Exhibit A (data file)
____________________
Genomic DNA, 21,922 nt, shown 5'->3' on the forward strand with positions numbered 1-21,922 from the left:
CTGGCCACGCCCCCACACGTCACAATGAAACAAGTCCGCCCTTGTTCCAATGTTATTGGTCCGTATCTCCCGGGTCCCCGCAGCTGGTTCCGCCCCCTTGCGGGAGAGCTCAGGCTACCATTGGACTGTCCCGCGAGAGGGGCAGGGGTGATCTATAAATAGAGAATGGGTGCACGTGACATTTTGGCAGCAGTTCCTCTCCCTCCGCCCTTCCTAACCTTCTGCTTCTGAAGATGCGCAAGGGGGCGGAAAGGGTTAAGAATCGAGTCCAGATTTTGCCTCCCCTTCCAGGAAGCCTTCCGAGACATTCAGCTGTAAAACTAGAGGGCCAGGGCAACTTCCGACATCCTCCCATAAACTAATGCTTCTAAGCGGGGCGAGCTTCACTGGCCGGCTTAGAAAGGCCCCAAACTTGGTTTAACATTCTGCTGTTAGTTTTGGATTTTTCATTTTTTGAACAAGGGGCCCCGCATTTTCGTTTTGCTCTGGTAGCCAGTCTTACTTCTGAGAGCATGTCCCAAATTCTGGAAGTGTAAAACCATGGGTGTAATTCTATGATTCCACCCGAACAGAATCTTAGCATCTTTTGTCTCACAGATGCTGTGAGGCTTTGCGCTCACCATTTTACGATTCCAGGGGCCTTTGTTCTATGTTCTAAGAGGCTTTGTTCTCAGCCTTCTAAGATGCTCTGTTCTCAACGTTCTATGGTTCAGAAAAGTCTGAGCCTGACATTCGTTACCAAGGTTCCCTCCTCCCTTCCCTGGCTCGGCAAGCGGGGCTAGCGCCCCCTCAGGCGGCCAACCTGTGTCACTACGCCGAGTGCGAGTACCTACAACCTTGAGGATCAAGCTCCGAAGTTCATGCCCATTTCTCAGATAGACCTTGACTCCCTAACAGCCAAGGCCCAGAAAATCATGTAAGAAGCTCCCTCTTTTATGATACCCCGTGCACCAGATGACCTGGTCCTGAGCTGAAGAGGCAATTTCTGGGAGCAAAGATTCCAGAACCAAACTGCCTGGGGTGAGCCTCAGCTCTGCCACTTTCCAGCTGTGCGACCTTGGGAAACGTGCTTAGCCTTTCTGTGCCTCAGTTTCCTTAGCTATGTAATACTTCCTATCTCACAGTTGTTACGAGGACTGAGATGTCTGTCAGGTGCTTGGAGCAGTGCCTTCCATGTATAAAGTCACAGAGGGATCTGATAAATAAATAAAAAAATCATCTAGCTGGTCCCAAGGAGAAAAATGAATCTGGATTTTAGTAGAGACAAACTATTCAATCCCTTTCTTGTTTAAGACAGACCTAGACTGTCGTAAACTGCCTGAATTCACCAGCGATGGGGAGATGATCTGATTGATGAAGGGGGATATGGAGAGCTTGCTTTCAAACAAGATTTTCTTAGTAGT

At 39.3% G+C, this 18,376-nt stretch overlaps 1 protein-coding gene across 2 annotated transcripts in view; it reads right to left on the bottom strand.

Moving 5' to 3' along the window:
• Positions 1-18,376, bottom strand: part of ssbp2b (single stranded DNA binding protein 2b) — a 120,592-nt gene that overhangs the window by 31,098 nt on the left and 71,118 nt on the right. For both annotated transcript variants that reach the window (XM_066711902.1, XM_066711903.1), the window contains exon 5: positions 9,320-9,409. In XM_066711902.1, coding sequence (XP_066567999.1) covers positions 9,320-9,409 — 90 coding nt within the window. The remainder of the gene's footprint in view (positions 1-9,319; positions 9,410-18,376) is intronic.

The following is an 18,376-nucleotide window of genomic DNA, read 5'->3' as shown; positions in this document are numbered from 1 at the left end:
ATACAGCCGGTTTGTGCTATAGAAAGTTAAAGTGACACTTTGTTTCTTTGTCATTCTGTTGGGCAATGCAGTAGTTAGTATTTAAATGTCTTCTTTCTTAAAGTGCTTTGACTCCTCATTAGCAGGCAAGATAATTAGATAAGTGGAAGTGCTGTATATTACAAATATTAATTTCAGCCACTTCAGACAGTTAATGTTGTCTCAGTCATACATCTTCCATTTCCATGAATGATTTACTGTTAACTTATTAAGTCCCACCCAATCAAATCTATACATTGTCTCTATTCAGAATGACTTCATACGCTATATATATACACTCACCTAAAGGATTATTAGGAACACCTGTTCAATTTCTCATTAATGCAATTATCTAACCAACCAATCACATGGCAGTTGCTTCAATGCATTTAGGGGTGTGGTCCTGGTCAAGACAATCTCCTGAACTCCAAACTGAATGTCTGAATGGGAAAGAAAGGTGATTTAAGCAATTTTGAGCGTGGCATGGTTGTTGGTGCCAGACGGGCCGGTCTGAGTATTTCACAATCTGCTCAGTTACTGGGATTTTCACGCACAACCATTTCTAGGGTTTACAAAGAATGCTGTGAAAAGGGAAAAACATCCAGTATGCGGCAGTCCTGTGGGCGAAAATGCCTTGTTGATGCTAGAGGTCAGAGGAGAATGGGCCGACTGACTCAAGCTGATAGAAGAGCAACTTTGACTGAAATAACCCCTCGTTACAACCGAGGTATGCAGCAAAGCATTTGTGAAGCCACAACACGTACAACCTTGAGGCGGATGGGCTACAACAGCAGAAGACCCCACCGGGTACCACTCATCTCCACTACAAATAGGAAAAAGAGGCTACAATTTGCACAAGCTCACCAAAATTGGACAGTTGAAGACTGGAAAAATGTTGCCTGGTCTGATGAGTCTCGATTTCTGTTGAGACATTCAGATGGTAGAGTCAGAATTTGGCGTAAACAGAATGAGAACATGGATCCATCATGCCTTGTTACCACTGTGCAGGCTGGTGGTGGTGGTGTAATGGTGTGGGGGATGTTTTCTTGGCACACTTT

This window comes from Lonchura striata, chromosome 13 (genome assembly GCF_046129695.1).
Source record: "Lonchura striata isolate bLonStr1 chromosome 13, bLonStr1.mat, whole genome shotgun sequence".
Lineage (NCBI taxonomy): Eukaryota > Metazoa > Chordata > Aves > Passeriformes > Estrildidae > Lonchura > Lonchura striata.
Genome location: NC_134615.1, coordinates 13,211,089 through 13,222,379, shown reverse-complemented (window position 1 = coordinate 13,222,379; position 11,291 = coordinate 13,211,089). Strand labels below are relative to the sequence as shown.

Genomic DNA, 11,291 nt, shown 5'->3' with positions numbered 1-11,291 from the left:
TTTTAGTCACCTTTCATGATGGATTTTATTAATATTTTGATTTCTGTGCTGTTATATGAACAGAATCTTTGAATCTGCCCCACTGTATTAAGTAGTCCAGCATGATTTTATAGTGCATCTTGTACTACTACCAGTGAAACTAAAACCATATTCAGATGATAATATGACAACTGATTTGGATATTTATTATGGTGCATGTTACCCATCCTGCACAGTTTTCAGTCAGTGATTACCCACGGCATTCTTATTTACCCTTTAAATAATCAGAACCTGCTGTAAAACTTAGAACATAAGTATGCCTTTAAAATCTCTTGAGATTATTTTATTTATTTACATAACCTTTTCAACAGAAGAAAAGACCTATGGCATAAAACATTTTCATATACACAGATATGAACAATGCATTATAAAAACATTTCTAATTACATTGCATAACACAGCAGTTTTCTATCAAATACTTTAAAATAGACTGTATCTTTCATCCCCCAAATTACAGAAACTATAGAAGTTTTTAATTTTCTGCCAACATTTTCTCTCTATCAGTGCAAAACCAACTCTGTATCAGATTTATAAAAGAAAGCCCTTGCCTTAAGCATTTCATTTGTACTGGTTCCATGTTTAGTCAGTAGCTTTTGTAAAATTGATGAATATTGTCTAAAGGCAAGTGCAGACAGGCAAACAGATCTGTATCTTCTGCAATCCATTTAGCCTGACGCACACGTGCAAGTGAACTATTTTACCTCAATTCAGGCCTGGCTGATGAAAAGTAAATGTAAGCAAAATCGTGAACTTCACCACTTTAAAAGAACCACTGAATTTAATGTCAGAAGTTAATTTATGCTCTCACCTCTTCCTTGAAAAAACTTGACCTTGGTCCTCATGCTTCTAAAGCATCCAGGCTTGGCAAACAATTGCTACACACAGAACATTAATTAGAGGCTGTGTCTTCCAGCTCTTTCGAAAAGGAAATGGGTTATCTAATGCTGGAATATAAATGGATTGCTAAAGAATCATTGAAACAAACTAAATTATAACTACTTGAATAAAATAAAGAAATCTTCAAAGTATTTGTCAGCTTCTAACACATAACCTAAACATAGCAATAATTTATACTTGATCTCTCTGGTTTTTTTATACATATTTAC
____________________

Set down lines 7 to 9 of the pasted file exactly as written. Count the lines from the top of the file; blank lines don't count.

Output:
ATACAGCCGGTTTGTGCTATAGAAAGTTAAAGTGACACTTTGTTTCTTTGTCATTCTGTTGGGCAATGCAGTAGTTAGTATTTAAATGTCTTCTTTCTTAAAGTGCTTTGACTCCTCATTAGCAGGCAAGATAATTAGATAAGTGGAAGTGCTGTATATTACAAATATTAATTTCAGCCACTTCAGACAGTTAATGTTGTCTCAGTCATACATCTTCCATTTCCATGAATGATTTACTGTTAACTTATTAAGTCCCACCCAATCAAATCTATACATTGTCTCTATTCAGAATGACTTCATACGCTATATATATACACTCACCTAAAGGATTATTAGGAACACCTGTTCAATTTCTCATTAATGCAATTATCTAACCAACCAATCACATGGCAGTTGCTTCAATGCATTTAGGGGTGTGGTCCTGGTCAAGACAATCTCCTGAACTCCAAACTGAATGTCTGAATGGGAAAGAAAGGTGATTTAAGCAATTTTGAGCGTGGCATGGTTGTTGGTGCCAGACGGGCCGGTCTGAGTATTTCACAATCTGCTCAGTTACTGGGATTTTCACGCACAACCATTTCTAGGGTTTACAAAGAATGCTGTGAAAAGGGAAAAACATCCAGTATGCGGCAGTCCTGTGGGCGAAAATGCCTTGTTGATGCTAGAGGTCAGAGGAGAATGGGCCGACTGACTCAAGCTGATAGAAGAGCAACTTTGACTGAAATAACCCCTCGTTACAACCGAGGTATGCAGCAAAGCATTTGTGAAGCCACAACACGTACAACCTTGAGGCGGATGGGCTACAACAGCAGAAGACCCCACCGGGTACCACTCATCTCCACTACAAATAGGAAAAAGAGGCTACAATTTGCACAAGCTCACCAAAATTGGACAGTTGAAGACTGGAAAAATGTTGCCTGGTCTGATGAGTCTCGATTTCTGTTGAGACATTCAGATGGTAGAGTCAGAATTTGGCGTAAACAGAATGAGAACATGGATCCATCATGCCTTGTTACCACTGTGCAGGCTGGTGGTGGTGGTGTAATGGTGTGGGGGATGTTTTCTTGGCACACTTT

This window comes from Lonchura striata, chromosome 13 (genome assembly GCF_046129695.1).
Source record: "Lonchura striata isolate bLonStr1 chromosome 13, bLonStr1.mat, whole genome shotgun sequence".